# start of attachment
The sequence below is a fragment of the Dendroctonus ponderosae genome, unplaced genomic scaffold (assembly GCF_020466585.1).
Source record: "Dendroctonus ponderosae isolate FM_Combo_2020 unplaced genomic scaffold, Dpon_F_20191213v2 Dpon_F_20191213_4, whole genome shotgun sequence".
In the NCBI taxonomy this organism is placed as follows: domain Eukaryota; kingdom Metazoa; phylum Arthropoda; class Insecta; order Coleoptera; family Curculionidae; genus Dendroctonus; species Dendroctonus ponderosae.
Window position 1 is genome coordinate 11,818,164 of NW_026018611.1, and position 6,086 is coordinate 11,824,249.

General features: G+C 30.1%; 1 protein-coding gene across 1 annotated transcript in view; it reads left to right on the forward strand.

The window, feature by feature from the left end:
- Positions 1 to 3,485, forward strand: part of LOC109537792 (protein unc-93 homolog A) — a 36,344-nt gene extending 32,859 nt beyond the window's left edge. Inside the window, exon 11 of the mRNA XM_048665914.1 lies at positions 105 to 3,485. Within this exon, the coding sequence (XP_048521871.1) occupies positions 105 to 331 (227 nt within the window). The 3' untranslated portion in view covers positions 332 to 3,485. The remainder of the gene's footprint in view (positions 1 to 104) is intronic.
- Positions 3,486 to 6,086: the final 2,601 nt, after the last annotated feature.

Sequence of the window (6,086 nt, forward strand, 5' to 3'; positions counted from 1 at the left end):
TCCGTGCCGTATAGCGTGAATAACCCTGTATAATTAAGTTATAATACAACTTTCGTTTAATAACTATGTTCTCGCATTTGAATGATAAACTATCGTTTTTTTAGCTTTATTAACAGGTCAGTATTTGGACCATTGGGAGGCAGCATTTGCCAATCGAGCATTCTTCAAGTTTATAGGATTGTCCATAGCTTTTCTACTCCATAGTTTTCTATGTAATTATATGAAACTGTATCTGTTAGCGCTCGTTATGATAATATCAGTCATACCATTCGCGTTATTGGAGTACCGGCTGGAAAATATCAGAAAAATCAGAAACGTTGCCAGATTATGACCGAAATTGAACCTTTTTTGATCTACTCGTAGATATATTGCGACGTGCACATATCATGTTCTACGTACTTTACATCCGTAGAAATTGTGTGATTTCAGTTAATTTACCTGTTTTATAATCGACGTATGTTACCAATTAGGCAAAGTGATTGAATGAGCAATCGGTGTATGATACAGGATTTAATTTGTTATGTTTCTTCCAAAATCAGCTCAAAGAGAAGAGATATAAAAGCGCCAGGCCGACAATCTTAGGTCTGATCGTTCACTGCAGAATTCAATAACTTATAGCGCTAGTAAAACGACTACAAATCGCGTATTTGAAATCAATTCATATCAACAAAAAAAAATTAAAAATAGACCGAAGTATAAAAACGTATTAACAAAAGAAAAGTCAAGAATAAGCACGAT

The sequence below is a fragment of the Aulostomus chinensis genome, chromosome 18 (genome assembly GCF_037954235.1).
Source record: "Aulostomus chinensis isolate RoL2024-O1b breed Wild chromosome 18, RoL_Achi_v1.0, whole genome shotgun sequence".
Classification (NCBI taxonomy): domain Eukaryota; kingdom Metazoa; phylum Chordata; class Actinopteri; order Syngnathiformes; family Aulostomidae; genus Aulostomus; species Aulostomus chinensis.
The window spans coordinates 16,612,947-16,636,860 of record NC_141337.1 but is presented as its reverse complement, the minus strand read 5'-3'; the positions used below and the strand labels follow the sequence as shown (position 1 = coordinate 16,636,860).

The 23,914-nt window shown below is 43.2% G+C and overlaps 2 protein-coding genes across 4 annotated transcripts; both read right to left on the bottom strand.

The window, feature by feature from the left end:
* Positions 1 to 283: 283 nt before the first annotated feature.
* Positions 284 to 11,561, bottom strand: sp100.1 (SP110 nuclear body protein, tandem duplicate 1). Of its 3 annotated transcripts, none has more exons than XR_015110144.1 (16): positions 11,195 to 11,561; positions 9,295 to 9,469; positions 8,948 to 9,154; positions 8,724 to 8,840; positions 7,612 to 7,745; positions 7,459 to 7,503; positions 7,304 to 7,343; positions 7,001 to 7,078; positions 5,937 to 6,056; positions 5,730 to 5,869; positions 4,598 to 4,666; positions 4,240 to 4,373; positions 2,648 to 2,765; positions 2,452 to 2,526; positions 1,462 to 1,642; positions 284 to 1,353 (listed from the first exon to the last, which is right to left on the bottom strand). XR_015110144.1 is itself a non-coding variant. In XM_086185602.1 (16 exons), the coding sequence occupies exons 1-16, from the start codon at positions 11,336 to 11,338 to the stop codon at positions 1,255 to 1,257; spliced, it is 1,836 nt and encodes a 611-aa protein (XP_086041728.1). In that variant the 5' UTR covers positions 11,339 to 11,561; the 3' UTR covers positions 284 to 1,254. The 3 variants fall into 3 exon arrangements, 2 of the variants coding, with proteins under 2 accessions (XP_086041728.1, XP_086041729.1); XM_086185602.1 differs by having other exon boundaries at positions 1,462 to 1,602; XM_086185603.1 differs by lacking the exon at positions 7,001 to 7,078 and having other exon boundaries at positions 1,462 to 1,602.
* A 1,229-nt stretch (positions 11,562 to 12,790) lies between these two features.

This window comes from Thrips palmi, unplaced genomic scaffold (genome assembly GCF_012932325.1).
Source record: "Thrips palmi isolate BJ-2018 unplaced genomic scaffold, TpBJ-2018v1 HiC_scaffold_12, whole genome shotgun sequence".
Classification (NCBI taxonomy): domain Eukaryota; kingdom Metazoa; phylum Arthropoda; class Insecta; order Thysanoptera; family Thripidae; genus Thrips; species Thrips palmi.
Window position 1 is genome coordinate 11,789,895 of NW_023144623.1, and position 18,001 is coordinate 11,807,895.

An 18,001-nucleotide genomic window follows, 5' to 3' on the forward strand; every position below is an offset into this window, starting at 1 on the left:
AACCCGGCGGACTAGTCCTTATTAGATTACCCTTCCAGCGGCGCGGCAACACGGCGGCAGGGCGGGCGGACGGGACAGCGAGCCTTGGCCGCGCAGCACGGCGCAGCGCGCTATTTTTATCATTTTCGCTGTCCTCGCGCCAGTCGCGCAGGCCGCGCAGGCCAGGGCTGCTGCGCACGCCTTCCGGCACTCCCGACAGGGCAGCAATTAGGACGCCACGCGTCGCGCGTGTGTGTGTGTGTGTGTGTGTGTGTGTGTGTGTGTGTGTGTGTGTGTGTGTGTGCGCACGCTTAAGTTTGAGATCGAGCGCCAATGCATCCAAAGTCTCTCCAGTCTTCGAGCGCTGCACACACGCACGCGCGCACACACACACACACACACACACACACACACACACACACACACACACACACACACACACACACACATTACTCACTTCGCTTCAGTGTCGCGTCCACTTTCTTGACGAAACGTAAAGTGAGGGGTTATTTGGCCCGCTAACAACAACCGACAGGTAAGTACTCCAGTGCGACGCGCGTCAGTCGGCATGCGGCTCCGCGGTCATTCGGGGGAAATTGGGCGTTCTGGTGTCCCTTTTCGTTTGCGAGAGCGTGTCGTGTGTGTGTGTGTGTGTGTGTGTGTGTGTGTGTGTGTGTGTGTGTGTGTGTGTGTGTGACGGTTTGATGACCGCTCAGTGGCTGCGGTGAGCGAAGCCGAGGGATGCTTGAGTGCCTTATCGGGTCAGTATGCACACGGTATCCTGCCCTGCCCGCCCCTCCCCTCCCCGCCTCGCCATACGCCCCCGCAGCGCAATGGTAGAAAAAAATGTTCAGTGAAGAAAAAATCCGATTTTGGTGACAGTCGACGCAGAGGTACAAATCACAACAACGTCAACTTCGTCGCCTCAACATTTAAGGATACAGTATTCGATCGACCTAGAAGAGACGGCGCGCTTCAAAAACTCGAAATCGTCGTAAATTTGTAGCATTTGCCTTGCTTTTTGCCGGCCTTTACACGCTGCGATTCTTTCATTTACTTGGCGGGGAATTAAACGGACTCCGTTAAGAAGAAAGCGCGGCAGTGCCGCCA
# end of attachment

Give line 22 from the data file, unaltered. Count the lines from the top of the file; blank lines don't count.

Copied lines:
Classification (NCBI taxonomy): domain Eukaryota; kingdom Metazoa; phylum Arthropoda; class Insecta; order Thysanoptera; family Thripidae; genus Thrips; species Thrips palmi.